Managing professional literacies in HE: transitioning from workplace literacies to vocationally orientated lecturing in HE

This paper draws on the personal accounts of HE lecturers who have transitioned from careers in teaching, social work, or early years into vocationally orientated academic lecturing in those areas. Working within a teaching-focussed School of Education and Social Work (SoESW), in a post ‘92 University, our participants often found the transition from workplace literacies to HE lecturing, and the literacies that involves, to be both disconcerting and disorientating.

Dr Amanda French
Reader in Education (Birmingham City University)

and Victoria Birmingham - Birmingham City University

Professional identities are continually being made and re-made through a process of negotiation and struggle between the past and current members of the disciplinary/faculty/institutional communities in any given university.

Vocational lecturers, such as those involved in this research, are often crossing boundaries to other workplaces and communities of practice, for example, in teacher education and social work, when mentoring and observing students on their placements.

Teachers, nurses and social workers have historically developed their professional literacies, often informally, through workplace experiences and training. Today, largely because these vocational students achieve professional status through a university education, employers expect HE tutors to take responsibility for their academic and professional work based literacy development.  The particular demands of the theory-practice divide in vocational courses and that fact that many teaching, nursing and social work lecturers have come to higher education directly from professional practice means that they do not often have a background in developing academic literacies/pedagogies, much less how they might intersect and interact with professional work based literacies/pedagogies

This research draws broadly on a multiliteracies/ New Literacy Studies (NLS) theoretical framework (Lea &Street, 1998; New London Group, 1996)

NLS does not treat literacy as one self-evident set of skills which allows people to engage in reading and writing.  Rather, it argues that people use many literacies (different kinds of reading and writing) in their everyday lives.

This approach provides an insight into the complexity of practices around  different forms of professional/workplace  and academic writing and in particular those “hidden” literacy practices and events that distinguish them from other kinds of literacy.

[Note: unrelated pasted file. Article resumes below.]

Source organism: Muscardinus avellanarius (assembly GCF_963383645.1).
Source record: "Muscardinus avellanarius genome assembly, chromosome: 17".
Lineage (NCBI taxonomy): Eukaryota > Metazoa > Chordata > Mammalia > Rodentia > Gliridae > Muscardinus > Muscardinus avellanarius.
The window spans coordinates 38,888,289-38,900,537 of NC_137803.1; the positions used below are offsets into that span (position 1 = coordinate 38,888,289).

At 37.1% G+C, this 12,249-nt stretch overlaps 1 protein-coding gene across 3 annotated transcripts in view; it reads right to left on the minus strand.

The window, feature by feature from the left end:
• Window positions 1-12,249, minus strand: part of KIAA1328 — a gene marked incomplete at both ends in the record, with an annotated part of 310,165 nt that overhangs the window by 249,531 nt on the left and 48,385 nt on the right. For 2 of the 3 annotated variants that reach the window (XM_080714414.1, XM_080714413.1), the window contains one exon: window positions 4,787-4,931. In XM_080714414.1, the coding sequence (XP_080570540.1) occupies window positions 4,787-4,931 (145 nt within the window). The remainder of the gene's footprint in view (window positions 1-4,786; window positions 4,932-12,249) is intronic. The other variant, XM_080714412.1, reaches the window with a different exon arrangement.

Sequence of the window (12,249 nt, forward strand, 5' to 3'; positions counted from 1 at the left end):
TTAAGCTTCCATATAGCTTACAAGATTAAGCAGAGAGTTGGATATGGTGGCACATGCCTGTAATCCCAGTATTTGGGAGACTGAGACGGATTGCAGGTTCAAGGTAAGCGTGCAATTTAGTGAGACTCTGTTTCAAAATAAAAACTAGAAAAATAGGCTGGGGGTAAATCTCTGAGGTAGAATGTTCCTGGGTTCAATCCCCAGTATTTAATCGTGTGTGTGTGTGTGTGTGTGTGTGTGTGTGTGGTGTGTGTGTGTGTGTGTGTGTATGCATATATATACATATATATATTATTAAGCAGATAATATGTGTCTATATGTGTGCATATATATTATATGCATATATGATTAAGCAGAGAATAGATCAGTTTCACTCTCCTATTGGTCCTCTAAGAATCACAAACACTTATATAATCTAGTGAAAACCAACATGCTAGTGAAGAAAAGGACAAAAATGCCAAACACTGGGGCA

Expertise, in any professional practice, is a situated and imbued with tacit assumptions and ‘ways of doing and knowing’ (Polanyi, 1966; Andersson and Östman, 2015) which are informed by the environment within which they take place (Brookfield, 2017). The tacitness of established professional practices, like any social practices:

[...]become deposited inside persons in the form of lasting dispositions, or trained capacities and patterned propensities to think, feel and act in determinate ways, which in turn guide them in their creative responses to the constraints and solicitations of their extant milieu (Wacquant, 2016: 65).

The accounts discussed in this paper reflect Clegg’s observation that lecturers’ highly differentiated academic identities are:

part of the lived complexity of a person’s project and their ways of being in those sites which are constituted as being part of the academic environment […]’ (Clegg 2008: 329).

Such ‘lived complexity’ means that academic identity is best understood as a process of ‘becoming’ and/or ‘unbecoming’ over time. (Colley et al., 2005). Far from being a smooth, progressive trajectory towards a fixed professional status, negotiating transitional professional academic identities can be experienced as a dislocating process, characterised by ontological uncertainty and feelings of inauthenticity

Using focus groups and interviews, participants were asked to discuss their experiences of transitioning into HE from vocational occupations. From their accounts we suggest that there is a need, one might say institutional imperative, to theorise how vocational lecturers and the students that they teach can be helped to transition effectively from their first profession into a lecturing role in HE, a process which requires a conscious form of professional identity renegotiation and an understanding of the different literacies involved. 

A professional literacies/pedagogies framework for HE would critically interrogate and address emerging questions about how lecturers, students and practitioners alike can understand the continuities and discontinuities between the academic literacies and work based literacies required by different higher education degrees and their associated professional work based contexts. 

In practical terms it could also explore how individual students might manage, and be helped to practically manage, the different literacy practices operating between, and arising in and out of their developing academic and professional roles in nursing, social work and teacher training.

We conclude that the process of transitioning into HE requires safe and supportive institutional spaces for vocational lecturers to familiarise themselves and gain confidence with the new literacies that HE pedagogies, curricula and assessment require.  Finally, we propose ways to formally facilitate the formation of effective hybrid academic/vocational professional literacies for ‘dual career’ lecturers entering HE.

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